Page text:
I believe that I spoke after the right hon. Gentleman in the debate just before we went into war. He was speaking from the Back Benches. I stand by my vote at that time, on the basis that the chief weapons inspector had not said that he was satisfied that all the weapons of mass destruction had been destroyed. On that basis, I voted for war. Does he stand by his vote?
Mr. Hague: I do stand by my vote and my speech on that occasion. No doubt when the inquiry reports, we will all have time to reflect on who was right and who was wrong. That is one of the reasons for having an inquiry.
I was running through the points that the Opposition made over the weekend of consultation before the announcement. We said that the membership of the inquiry, while encompassing people whom we had no call to criticise, seemed to us too narrow. We said in particular that some experience of ministerial office was desirable. The following Monday, my right hon. Friend the Leader of the Opposition also made the point that military experience was desirable.
We further pointed out that the inquiry, as proposed by the Government, would consist of four nominees, none of whom was a woman. The Government went a small way to meeting part of the objection by adding Baroness Prashar to the inquiry membership. I hope that the Foreign Secretary will acknowledge that his statement on the Today programme that the five people were approached before the Cabinet Secretary went to talk to the Opposition parties was inaccurate. The fifth, Baroness Prashar, was added only when it was pointed out to Ministers that they had proposed an inquiry too narrow in its membership.
In many ways, I am sorry to make these points to the Foreign Secretary, because he is normally perfectly good at consultation with the Opposition. Clearly he was misinformed and not properly briefed on what was happening by a Downing street that does not share his willingness to consult on and agree matters with the Opposition. Let us hope that that emboldens him when he comes to his next opportunity to depose the Prime Minister, which normally recurs about every 12 weeks.
The upshot was that the consultation with the Opposition was inadequate and unnecessarily short. Nor did the Prime Minister even bother to consult the armed forces about how an inquiry into this countrys largest military endeavour since world war two should be conducted. The Chief of the General Staff, Sir Richard Dannatt, stated last week that he was not privy to the discussions about how the inquiry would be conducted.
John Barrett (Edinburgh, West) (LD): Does the right hon. Gentleman agree that the changes that he suggests should take place because the public have lost confidence in the House for another reason, and that it is absolutely vital to regain their confidence? Unless the changes that he has outlined are taken on board, the public will not believe that the outcome of the inquiry is fair and just.
Mr. Hague: I agree with the hon. Gentleman that the mess and chaos that I am describing, which accompanied the launch of the inquiry, underlines the need to take on board the points that Members throughout the House have been making, to give the inquiry proper public credibility and support.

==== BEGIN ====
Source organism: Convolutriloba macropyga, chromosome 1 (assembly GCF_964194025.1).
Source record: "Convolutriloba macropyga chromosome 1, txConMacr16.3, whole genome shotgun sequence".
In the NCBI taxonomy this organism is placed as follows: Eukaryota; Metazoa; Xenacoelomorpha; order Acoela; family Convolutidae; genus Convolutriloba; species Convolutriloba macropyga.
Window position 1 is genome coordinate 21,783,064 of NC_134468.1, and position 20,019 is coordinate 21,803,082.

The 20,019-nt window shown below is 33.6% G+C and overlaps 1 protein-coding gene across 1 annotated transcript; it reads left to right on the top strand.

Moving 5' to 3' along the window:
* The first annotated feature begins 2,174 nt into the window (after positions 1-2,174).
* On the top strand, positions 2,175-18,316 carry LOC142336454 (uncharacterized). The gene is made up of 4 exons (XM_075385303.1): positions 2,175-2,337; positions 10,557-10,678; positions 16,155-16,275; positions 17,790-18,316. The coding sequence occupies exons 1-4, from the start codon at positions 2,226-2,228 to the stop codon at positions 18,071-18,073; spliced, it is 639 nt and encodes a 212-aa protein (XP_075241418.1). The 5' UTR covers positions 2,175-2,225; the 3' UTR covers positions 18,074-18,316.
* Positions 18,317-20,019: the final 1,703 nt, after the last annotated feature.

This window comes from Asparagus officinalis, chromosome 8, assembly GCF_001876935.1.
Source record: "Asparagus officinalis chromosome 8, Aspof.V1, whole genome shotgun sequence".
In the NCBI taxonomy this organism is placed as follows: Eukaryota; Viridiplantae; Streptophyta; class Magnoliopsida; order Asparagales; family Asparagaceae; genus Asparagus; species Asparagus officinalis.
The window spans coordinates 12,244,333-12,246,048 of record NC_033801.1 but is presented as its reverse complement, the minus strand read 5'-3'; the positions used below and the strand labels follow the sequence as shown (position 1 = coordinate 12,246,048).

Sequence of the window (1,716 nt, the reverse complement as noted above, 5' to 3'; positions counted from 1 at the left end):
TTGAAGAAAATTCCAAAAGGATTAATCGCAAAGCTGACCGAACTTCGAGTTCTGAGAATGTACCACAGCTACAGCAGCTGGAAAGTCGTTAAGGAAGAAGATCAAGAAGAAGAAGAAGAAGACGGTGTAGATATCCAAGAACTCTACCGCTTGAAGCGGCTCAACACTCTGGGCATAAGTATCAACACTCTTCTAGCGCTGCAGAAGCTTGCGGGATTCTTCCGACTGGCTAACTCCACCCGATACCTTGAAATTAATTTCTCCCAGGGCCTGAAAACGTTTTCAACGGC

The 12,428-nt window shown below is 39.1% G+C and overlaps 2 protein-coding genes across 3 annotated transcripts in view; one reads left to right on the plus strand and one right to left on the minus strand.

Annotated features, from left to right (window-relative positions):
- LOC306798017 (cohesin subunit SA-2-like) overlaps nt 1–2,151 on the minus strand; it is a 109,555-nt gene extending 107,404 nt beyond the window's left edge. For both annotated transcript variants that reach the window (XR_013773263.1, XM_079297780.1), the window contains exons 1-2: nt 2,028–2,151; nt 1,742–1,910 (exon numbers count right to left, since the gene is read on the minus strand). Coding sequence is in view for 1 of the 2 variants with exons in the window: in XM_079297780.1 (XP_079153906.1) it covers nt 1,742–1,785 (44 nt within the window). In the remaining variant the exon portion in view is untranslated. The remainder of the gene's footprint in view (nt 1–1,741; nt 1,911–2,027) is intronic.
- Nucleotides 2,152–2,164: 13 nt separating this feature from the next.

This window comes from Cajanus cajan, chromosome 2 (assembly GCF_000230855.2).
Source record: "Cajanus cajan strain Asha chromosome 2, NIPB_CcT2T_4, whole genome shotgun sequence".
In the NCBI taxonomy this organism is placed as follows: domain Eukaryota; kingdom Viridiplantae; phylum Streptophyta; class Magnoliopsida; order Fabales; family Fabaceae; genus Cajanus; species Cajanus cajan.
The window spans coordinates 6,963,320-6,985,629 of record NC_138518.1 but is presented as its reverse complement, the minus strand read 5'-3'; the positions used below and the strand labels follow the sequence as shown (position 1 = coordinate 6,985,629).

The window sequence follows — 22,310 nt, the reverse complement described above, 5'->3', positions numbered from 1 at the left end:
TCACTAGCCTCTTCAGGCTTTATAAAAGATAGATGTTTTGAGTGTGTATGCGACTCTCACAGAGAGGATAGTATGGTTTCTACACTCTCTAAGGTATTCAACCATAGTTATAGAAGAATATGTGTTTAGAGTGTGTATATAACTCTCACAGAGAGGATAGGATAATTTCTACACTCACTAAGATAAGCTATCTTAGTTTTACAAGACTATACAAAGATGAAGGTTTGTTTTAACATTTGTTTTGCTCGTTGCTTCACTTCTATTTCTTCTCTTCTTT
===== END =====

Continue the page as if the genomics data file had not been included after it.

At the same time as everything I have described was happening, ample consideration was given to the concerns of the former Prime Minister, Mr. Blair, who reportedly feared that an open inquiry would become a show trial. Time was found also to consult Mr. Alastair Campbell; he has confirmed that he was consulted on the specific point of whether the inquiry should be public or private. Their advice was taken, at least initially.
The proposals that the Government came up with were not the result of proper consultation. Nor have they had it in mind to subject them to democratic accountability and consultation after the announcement, for they have provided no opportunity to debate the inquirys terms of reference in the House, as happened in Government time after the announcement of the Franks inquiryanother point that we put to the Government that was ignored, and another omission that the motion seeks to address.
The Foreign Secretary may wish to explain to the House what detailed terms of reference the committee of inquiry will be given, when it will be given them and whether the Government will respond to the widespread demand for those terms of reference to be approved on a substantive motion in this House. If they are not to be approved in this House, just who are they going to be approved by? Is it not unfair to Sir John Chilcot to expect him to clarify all the procedures and rules of the inquiry, leaving him open to subsequent criticism, rather than the Government being clear about what they want and winning the approval of the House?
the scope for taking evidence under oath.
Mr. Hague: Sir John Chilcot has been placed in a difficult position by the ill-prepared announcement that was made last week. Clearly the Government had not anticipated the issue of taking evidence under oath, and they are now trying to put it right by asking Sir John to come up with some formulation that encompasses that. It would be useful to know whether the Foreign Secretary thinks that a solution has been arrived at, and I hope that he will address that point.